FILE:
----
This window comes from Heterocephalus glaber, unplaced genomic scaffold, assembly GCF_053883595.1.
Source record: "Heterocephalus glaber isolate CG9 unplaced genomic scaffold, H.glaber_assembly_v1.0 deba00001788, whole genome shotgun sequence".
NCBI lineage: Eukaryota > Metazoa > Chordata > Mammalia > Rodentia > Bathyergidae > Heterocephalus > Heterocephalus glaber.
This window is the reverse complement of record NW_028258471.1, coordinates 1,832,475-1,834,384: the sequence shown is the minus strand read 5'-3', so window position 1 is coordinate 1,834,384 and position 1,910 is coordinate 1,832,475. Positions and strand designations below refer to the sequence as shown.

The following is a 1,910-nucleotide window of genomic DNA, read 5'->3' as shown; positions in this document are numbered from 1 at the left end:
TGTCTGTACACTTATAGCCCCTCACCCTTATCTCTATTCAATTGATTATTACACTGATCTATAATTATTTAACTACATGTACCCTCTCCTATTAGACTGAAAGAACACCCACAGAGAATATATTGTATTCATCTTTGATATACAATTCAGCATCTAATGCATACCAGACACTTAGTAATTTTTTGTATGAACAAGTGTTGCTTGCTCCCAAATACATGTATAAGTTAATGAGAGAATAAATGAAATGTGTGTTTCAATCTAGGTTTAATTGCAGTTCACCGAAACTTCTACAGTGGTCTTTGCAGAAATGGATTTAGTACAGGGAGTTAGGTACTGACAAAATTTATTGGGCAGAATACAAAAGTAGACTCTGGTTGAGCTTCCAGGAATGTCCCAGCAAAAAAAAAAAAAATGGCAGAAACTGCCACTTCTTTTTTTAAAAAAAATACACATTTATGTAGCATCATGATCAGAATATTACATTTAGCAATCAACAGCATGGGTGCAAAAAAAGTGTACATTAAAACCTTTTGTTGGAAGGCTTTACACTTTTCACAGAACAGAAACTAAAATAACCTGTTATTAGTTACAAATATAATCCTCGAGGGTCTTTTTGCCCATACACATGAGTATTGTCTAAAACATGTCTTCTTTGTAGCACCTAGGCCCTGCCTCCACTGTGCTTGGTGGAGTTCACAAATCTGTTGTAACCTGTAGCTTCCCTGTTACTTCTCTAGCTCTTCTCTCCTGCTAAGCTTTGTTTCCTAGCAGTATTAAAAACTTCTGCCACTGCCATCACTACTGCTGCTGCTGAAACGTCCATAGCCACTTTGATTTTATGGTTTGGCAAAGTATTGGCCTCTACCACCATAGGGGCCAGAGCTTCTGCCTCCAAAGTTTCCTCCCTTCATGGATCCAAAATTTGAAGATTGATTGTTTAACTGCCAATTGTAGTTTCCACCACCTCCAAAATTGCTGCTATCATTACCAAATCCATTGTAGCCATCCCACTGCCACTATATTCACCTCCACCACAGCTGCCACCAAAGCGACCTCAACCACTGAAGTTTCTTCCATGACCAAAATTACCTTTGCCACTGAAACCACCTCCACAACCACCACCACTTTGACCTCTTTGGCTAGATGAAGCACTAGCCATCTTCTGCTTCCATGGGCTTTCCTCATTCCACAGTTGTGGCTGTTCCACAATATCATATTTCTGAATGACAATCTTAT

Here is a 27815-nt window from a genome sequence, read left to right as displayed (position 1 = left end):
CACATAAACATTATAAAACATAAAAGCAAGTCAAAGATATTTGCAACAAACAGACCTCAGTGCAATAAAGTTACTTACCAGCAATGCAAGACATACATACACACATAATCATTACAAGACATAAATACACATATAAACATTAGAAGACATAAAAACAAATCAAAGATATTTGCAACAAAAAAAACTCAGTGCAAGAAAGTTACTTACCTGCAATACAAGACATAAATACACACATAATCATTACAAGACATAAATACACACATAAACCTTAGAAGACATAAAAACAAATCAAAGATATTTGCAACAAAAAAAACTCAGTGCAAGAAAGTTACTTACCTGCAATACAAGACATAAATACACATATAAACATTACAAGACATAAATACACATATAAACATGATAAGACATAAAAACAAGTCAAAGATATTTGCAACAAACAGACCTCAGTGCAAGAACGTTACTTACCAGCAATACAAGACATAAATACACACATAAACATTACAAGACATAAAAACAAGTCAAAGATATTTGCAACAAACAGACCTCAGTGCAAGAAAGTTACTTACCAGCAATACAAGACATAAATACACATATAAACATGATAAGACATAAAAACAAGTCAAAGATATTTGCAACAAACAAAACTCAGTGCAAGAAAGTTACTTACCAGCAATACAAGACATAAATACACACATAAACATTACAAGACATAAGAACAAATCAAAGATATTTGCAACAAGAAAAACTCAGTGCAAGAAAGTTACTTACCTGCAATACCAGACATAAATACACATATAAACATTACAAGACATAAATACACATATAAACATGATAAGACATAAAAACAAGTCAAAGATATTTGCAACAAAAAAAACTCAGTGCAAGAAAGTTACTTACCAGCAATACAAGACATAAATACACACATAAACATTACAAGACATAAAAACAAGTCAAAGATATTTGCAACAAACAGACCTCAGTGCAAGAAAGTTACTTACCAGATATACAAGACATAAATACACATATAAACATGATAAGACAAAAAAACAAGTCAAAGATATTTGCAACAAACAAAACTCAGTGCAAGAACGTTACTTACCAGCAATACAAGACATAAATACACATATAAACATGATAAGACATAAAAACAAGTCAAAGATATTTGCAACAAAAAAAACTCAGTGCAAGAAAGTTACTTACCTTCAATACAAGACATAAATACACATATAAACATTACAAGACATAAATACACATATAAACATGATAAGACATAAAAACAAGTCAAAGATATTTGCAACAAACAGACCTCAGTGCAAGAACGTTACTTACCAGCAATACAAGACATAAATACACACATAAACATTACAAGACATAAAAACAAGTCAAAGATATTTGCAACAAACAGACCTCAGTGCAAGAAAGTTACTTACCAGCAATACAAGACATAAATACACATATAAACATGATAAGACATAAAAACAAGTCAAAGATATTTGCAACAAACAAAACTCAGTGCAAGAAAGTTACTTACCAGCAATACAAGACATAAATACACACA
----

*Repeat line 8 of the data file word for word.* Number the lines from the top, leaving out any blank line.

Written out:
CACATAAACATTATAAAACATAAAAGCAAGTCAAAGATATTTGCAACAAACAGACCTCAGTGCAATAAAGTTACTTACCAGCAATGCAAGACATACATACACACATAATCATTACAAGACATAAATACACATATAAACATTAGAAGACATAAAAACAAATCAAAGATATTTGCAACAAAAAAAACTCAGTGCAAGAAAGTTACTTACCTGCAATACAAGACATAAATACACACATAATCATTACAAGACATAAATACACACATAAACCTTAGAAGACATAAAAACAAATCAAAGATATTTGCAACAAAAAAAACTCAGTGCAAGAAAGTTACTTACCTGCAATACAAGACATAAATACACATATAAACATTACAAGACATAAATACACATATAAACATGATAAGACATAAAAACAAGTCAAAGATATTTGCAACAAACAGACCTCAGTGCAAGAACGTTACTTACCAGCAATACAAGACATAAATACACACATAAACATTACAAGACATAAAAACAAGTCAAAGATATTTGCAACAAACAGACCTCAGTGCAAGAAAGTTACTTACCAGCAATACAAGACATAAATACACATATAAACATGATAAGACATAAAAACAAGTCAAAGATATTTGCAACAAACAAAACTCAGTGCAAGAAAGTTACTTACCAGCAATACAAGACATAAATACACACATAAACATTACAAGACATAAGAACAAATCAAAGATATTTGCAACAAGAAAAACTCAGTGCAAGAAAGTTACTTACCTGCAATACCAGACATAAATACACATATAAACATTACAAGACATAAATACACATATAAACATGATAAGACATAAAAACAAGTCAAAGATATTTGCAACAAAAAAAACTCAGTGCAAGAAAGTTACTTACCAGCAATACAAGACATAAATACACACATAAACATTACAAGACATAAAAACAAGTCAAAGATATTTGCAACAAACAGACCTCAGTGCAAGAAAGTTACTTACCAGATATACAAGACATAAATACACATATAAACATGATAAGACAAAAAAACAAGTCAAAGATATTTGCAACAAACAAAACTCAGTGCAAGAACGTTACTTACCAGCAATACAAGACATAAATACACATATAAACATGATAAGACATAAAAACAAGTCAAAGATATTTGCAACAAAAAAAACTCAGTGCAAGAAAGTTACTTACCTTCAATACAAGACATAAATACACATATAAACATTACAAGACATAAATACACATATAAACATGATAAGACATAAAAACAAGTCAAAGATATTTGCAACAAACAGACCTCAGTGCAAGAACGTTACTTACCAGCAATACAAGACATAAATACACACATAAACATTACAAGACATAAAAACAAGTCAAAGATATTTGCAACAAACAGACCTCAGTGCAAGAAAGTTACTTACCAGCAATACAAGACATAAATACACATATAAACATGATAAGACATAAAAACAAGTCAAAGATATTTGCAACAAACAAAACTCAGTGCAAGAAAGTTACTTACCAGCAATACAAGACATAAATACACACA